Freeing Humans from Robotic Tasks

Stephen DeAngelis

March 21, 2018

Historically humans have found ingenious ways to automate tedious and, sometimes dangerous, tasks. Tedium is seldom a good thing in the workplace. Following that pattern, it should come as no surprise software “bots” are now relieving humans of mundane tasks associated with the emergence of the Digital Age. Mitch Betts (@mitchbetts) reports, “Robotic process automation (RPA) technology typically uses artificial intelligence to handle repetitive, rules-based, back-office tasks. And the market is about to experience a period of ‘explosive’ growth.”[1] He adds, “The RPA market grew 64 percent to $200 million [in 2016] and is expected to grow 70 to 90 percent by 2018 because successful pilot projects are inspiring buyer confidence in the technology.”

 

Humans still required

 

Automation of any kind is seldom welcomed with open arms. Centuries ago Niccolo Machiavelli, in his classic novel The Prince, wrote, “There is nothing more difficult to take in hand, more perilous to conduct, or more uncertain in its success, than to take the lead in the introduction of a new order of things, because the innovator has for enemies all those who have done well under the old conditions, and lukewarm defenders in those who may do well under the new.” That is as true about RPA as it is about any other new technology. Joe Shepley (@joeshepley), Vice President and Practice Leader at Doculabs, asserts employees whose tasks are being automated are “almost never” willing to help with the automation process because they “quickly figure out their jobs are on the line.”[2] He adds, “Renaming an RPA program ‘Efficiency Improvement’ or ‘Additional Automation’ doesn’t fool anyone.”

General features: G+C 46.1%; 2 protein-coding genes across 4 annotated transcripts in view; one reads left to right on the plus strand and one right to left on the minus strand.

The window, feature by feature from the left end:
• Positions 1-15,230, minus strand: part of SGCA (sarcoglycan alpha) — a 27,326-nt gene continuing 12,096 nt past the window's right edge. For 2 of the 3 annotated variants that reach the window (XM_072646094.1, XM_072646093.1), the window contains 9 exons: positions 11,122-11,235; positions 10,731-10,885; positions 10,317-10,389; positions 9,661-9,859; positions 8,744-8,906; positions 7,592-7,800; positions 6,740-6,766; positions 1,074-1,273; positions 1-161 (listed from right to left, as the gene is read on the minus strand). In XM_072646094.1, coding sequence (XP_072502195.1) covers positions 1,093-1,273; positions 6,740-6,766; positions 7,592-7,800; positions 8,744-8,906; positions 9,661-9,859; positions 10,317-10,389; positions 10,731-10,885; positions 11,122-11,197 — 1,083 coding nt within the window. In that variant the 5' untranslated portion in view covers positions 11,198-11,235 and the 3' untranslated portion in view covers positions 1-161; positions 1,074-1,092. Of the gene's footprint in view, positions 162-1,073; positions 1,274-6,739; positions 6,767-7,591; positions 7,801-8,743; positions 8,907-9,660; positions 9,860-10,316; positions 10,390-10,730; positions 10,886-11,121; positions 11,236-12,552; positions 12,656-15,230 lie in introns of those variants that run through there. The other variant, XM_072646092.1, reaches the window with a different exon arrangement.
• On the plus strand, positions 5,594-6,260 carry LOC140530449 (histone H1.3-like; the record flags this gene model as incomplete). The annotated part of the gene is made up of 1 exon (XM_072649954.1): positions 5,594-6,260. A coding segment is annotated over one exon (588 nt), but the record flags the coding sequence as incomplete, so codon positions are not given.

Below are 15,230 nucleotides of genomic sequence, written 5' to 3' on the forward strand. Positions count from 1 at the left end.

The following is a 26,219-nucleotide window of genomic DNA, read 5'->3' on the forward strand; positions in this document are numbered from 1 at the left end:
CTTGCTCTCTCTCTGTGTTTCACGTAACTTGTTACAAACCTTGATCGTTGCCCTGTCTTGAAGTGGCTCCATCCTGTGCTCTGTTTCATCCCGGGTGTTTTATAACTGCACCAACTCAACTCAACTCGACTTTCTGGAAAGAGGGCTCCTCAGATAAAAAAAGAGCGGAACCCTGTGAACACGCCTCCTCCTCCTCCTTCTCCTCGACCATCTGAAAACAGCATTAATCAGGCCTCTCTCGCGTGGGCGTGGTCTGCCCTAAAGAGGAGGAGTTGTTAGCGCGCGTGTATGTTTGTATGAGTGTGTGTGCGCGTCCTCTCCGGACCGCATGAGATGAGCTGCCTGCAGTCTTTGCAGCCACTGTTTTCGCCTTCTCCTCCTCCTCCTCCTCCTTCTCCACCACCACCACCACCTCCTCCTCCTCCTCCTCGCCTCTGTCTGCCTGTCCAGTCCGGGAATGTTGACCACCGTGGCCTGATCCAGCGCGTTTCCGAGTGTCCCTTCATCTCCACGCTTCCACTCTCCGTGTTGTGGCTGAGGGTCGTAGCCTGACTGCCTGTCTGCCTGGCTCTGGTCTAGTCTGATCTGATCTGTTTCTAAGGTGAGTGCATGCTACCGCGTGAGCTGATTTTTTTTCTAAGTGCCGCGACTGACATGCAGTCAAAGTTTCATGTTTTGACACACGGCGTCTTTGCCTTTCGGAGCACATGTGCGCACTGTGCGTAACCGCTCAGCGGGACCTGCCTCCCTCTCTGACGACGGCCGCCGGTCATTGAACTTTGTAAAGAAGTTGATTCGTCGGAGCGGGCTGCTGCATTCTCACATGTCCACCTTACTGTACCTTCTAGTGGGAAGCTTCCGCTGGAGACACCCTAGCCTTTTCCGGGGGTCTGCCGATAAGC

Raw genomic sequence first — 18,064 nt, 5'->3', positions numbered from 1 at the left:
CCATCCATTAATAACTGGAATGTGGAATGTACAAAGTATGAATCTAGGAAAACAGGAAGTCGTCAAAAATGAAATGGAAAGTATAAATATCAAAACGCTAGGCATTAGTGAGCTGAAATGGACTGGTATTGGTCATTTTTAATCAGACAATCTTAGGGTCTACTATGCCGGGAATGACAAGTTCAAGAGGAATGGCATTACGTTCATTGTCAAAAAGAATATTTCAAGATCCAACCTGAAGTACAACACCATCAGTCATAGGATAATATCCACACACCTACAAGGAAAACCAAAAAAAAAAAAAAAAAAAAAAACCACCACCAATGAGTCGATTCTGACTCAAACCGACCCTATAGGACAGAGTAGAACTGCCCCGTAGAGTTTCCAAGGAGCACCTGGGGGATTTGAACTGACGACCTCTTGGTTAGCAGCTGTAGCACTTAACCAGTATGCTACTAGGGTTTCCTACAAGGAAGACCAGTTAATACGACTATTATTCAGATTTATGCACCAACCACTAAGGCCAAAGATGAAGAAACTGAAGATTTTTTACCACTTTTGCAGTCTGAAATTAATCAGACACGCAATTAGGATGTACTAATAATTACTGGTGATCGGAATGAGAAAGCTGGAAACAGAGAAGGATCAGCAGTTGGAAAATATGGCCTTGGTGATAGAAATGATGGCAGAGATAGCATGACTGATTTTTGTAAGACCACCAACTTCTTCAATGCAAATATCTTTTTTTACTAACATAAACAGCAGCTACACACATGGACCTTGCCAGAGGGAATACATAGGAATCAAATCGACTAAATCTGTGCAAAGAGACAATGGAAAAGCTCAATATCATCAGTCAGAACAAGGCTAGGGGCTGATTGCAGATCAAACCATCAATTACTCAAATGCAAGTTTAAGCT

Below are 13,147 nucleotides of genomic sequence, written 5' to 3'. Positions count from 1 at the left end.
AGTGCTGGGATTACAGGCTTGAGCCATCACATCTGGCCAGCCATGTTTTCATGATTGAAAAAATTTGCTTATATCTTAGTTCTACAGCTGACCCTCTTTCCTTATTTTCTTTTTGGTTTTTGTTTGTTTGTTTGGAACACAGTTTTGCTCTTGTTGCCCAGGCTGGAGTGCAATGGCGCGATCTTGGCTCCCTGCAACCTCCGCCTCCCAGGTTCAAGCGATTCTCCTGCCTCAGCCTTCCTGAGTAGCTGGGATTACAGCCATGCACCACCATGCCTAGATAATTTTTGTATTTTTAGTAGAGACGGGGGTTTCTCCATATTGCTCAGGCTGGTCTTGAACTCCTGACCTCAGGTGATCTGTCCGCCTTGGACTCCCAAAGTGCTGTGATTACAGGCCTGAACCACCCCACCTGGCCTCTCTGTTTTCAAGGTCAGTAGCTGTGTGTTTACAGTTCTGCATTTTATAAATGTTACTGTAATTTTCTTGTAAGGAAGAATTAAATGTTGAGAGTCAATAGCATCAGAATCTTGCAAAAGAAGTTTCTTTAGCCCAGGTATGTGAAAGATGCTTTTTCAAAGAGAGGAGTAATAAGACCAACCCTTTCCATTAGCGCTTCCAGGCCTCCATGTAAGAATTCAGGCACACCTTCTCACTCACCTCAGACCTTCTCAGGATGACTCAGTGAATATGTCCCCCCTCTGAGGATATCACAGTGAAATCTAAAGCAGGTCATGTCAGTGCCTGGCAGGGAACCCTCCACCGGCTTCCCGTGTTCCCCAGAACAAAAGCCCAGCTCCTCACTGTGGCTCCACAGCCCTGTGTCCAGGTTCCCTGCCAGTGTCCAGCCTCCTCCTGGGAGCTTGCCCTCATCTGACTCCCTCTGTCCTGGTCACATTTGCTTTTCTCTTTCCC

Will RPA eliminate millions of jobs? The jury is still out; but, early indications are that it won’t. Why? Primarily because RPA takes over tasks rather than jobs. “We’ve all read those gloomy reports about AI causing mass unemployment,” writes Adam Devine (@Devineous), head of marketing for WorkFusion, “but they assume that AI will entirely replace people in the affected jobs and that AI will rapidly advance to allow a totally autonomous enterprise. False, all of it.”[3] Ankur Kothari (@ankur_786), Co-founder and Chief Revenue Officer at Automation Anywhere, agrees with that assessment. “There has never been a time when technology has entirely eliminated jobs,” he writes. “New technologies have created a need for different work skills required for new kinds of jobs. We have witnessed this in the past and this dynamic of innovation will continue in the future.”[4] Nevertheless, Kothari predicts, “With the advent of Robotic Process Automation (RPA), anything that can be automated will be automated.”

 

Jeff Frazer (@jfrazer0823), Managing Director at Alsbridge, admits that RPA has the potential to downsize the workforce; but, it also has the upside of making employees more valuable.[5] He explains:

“While RPA certainly reduces requirements for human labor, the elimination of rote and routine tasks has to date not driven significant displacement of jobs. What typically happens is that, rather than replacing 40 people in a 100-person department, RPA will eliminate 40 per cent of the work performed by each individual in that department, so that people have an additional 40 per cent of bandwidth. While that can certainly lead to downsizing and displacement, it also creates an opportunity for people to take on new roles and acquire new skills, and spend more time on value-adding activities.”

Many employees appreciate any help they can get eliminating so-called “swivel chair” work. Nevertheless, Shepley warns, “Any organization considering rolling out RPA must address the potential impact on the workforce, but that depends on getting the business case and opportunities right. As with document capture and automation, one of RPA’s primary benefits is reducing low-value, repetitive activities to free up the same workers to do higher value work — cutting out parts of the workload rather than eliminating entire full-time employees.”